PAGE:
On March 28, 2016, members of the Lincoln United Methodist Church found somebody had written “rape and kill Mexico” and “Trump rules” on the building’s front door.
The church, which serves mostly Latinos from Chicago’s rapidly gentrifying Pilsen neighborhood, had long been a sanctuary for undocumented immigrants, said Sara Walker, a lay leader at the church.
“We have families and kids here — and we felt like our lives were being threatened,” she said.
The next day, the church was again hit with racist graffiti. Police eventually arrested the vandal, 60-year-old Robert Samar. Walker believed he should have been charged with a hate crime. Authorities disagreed.
Reports of hate crimes around the country spiked in 2016, according to FBI data. While more recent numbers aren’t yet available, there have been numerous high-profile cases in Chicago, including a racially motivated attack after Donald Trump was elected president where two black men and two black women beat a schizophrenic man and broadcast the attack on Facebook Live.
Just this month, a white man from the Northwest Side was charged with a hate crime for allegedly badgering a woman over her shirt, which featured the Puerto Rican flag.
But are more victims getting justice?
In Chicago, experts said that question is nearly impossible to answer because of inconsistent reporting, lax record keeping, and a lack of convictions because prosecutors have to prove bias, which is subjective.
Who tracks hate crimes?
In 2016, the year Donald Trump called Mexican immigrants “bad hombres” and said many were “drug dealers, criminals, rapists,” the FBI reported a 5 percent increase in hate crimes compared to the year before.
In Illinois, the FBI reported 111 hate crimes that year — the highest total since 2010 — but there could have been many more because police are not required to tell the FBI about hate crimes, said Cynthia Deitle, who worked in the FBI’s hate crime unit for 22 years. Nearly 800 Illinois police departments reported zero incidents in 2016.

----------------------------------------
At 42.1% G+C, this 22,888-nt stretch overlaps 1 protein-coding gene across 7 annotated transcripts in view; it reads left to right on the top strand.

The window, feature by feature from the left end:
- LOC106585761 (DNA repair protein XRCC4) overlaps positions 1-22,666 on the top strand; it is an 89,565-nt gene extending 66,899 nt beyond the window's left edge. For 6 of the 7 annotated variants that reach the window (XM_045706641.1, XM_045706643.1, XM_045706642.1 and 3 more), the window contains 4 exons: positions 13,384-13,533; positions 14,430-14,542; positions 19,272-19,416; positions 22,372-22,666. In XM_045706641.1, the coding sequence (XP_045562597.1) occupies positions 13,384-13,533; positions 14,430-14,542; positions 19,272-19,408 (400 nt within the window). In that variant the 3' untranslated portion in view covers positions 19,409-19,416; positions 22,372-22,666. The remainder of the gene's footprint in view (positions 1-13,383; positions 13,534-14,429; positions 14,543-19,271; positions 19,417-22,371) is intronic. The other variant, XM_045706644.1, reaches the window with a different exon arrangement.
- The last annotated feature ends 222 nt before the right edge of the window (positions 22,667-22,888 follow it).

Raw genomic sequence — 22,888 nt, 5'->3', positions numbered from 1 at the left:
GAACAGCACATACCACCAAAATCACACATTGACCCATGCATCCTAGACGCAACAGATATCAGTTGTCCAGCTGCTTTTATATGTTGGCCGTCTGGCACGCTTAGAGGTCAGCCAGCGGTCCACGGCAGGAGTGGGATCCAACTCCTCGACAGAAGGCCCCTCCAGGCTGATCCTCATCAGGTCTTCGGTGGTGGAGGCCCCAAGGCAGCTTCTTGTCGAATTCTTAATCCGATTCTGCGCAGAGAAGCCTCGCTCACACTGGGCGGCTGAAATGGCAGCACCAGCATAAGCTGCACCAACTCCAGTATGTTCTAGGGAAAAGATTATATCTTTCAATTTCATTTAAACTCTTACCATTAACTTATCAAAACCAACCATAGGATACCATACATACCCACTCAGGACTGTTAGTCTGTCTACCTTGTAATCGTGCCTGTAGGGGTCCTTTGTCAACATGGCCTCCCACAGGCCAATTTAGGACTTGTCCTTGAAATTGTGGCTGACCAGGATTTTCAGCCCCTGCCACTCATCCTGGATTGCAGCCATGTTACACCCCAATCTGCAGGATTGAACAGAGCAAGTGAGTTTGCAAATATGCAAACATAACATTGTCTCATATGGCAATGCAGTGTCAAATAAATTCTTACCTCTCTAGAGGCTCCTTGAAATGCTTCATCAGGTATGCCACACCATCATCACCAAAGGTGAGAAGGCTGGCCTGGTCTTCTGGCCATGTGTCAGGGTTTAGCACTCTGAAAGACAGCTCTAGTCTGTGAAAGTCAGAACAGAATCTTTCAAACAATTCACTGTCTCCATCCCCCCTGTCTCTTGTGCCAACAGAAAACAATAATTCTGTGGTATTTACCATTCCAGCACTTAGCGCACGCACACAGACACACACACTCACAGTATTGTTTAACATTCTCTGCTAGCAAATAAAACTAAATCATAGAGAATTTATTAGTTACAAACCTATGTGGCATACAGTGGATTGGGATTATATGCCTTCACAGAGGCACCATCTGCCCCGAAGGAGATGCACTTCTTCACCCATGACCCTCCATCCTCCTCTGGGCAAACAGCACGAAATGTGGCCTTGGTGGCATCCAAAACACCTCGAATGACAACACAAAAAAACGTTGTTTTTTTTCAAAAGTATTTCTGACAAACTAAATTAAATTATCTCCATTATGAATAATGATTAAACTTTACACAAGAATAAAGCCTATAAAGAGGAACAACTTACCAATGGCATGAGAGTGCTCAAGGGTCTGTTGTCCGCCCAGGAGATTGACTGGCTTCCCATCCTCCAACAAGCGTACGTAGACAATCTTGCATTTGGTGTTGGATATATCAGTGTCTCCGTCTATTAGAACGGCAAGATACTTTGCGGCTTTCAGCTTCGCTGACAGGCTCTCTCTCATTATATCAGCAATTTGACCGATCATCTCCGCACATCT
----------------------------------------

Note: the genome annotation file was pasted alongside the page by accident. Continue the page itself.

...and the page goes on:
Deitle, who now works with the Matthew Shepard Foundation, a nonprofit LGBT organization, said that just because a department reported zero hate crimes doesn’t mean that none happened. She said the standard for classifying an act as a hate crime varies among officers and departments. The uneven reporting, she said, is a common problem throughout the country.
“The FBI needs to know [the numbers] to put more resources in that area, in that jurisdiction, to combat or mitigate that crime,” she said. “They don’t know to do that without that data.”
Even when somebody is charged with a hate crime, getting a conviction can be difficult. Julie Justicz, director of the hate crime project at nonprofit Chicago Lawyers’ Committee for Civil Rights, said that’s because prosecutors need to prove both the underlying crime and discriminatory intent.
“If I’m a prosecutor proving both of those points, the incentive, in a way, is to get the sure conviction on the underlying crime,” Justicz said. “A battery is easier to prove than a battery based on racial animus.”
In Illinois, hate crimes are felonies. In 2016, Chicago police reported 71 hate crimes. The Cook County State’s Attorney’s Office brought hate crime charges in 18 cases that year. But the office isn’t required to track those cases in a database, said Matthew Saniie, chiedata officer for the Cook County State’s Attorney’s office.